Early Returns

The Deafening Silence From Republicans

Jonathan Bernstein's morning links.

Most congressional Republicans appear to be responding to Monday's indictments by changing the subject, talking about how great tax cuts are, or just going into hiding. Some commentators seem to think they are carrying water for Donald Trump by ducking the question. They are wrong. 

Their silence is very, very bad news for Donald Trump.

The normal reaction from members of Congress to bad news for a same-party president isn't to duck and hide. It's to adopt the White House's talking points. In this case, members of Congress could easily emphasize that Trump wasn't personally implicated in these indictments, or that none of those charged currently held White House positions. They could go further, too, following the (preposterous) Fox News line that special prosecutor Robert Mueller has conflicts of his own and that the one who really should be charged is Hillary Clinton.

Instead? Mostly some mumbling about letting the system take its course. At least two senators even explicitly supported Mueller

I'm going to repeat: That's very, very bad news for Trump.

It suggests what we all suspect: The president has few if any real allies in Congress, and furthermore that virtually no one believes anything he says. Of course, Trump has repeatedly earned his awful professional reputation, specifically the part in which everyone knows that he's willing to say things that are not only untrue, but also obviously untrue when he says them. So when Trump shouts that "there is NO COLLUSION!" it's very unlikely that there are many Republicans on the Hill who give it any weight at all.

Sure, it would be nice if every House and Senate Republican applauded Mueller for his good work so far and urged him to get to the bottom of it all. But it's a big mistake to read their silence as support for the White House. 

Yes, it's true: Republicans badly want their tax plan to pass. They want that, presumably, because they think it would be great for the nation, and they'll continue to think that regardless of who the president is or what he's done. But the fact that Paul Ryan (for one) changed the topic to tax cuts when asked about the indictments doesn't mean anything except that Ryan doesn't want to publicly support a Republican in the White House, and in fact may be terrified to do it because he assumes there's more bad news to come that could undercut any talking points he repeats. And that he feels no pressure from House Republicans to do so.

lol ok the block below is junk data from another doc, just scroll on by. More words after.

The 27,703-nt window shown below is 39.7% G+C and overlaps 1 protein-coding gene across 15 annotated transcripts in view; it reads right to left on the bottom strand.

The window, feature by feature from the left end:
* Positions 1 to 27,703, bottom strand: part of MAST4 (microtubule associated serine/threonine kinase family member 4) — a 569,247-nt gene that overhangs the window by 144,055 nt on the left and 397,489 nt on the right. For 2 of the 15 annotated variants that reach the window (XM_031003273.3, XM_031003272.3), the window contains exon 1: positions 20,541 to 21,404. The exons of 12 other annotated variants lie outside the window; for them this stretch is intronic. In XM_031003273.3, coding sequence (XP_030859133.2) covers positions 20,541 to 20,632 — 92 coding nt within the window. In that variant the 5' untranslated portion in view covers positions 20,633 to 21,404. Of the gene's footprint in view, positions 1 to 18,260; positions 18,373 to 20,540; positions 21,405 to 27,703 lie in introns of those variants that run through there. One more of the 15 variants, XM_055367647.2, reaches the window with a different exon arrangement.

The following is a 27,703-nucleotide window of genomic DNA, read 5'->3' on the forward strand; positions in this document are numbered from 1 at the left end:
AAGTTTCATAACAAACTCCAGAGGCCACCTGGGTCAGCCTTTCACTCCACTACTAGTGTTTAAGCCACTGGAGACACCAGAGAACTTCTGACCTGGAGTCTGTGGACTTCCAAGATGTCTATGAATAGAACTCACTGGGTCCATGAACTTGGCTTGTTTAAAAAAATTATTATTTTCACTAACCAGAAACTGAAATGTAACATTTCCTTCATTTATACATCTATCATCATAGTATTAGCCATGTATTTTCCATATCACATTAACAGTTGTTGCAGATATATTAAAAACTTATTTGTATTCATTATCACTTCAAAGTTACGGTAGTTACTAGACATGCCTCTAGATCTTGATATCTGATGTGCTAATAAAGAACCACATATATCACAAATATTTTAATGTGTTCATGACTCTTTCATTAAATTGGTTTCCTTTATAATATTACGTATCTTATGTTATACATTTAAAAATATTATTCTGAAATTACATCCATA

1. Lee Drutman looks back at when Congress worked a lot better than it does now.

2. Landry Signé and Eyerusalem Siba at the Monkey Cage on food security in Africa.

3. Susan Hennessey and Benjamin Wittes at Lawfare walk through the indictments, concluding: "Any hope the White House may have had that the Mueller investigation might be fading away vanished this morning. Things are only going to get worse from here."

4. My Bloomberg View colleague Timothy L. O'Brien focuses on an area where Trump could be in considerable jeopardy: his personal finances. No argument from me, but I'd be very worried about the Russia story if I were the president -- and don't forget there's also the question of obstruction of justice. 

5. And David Drucker reports on how campaign operatives from both parties are reacting to the indictments.

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    To contact the author of this story:
    Jonathan Bernstein at jbernstein62@bloomberg.net

    To contact the editor responsible for this story:
    Brooke Sample at bsample1@bloomberg.net

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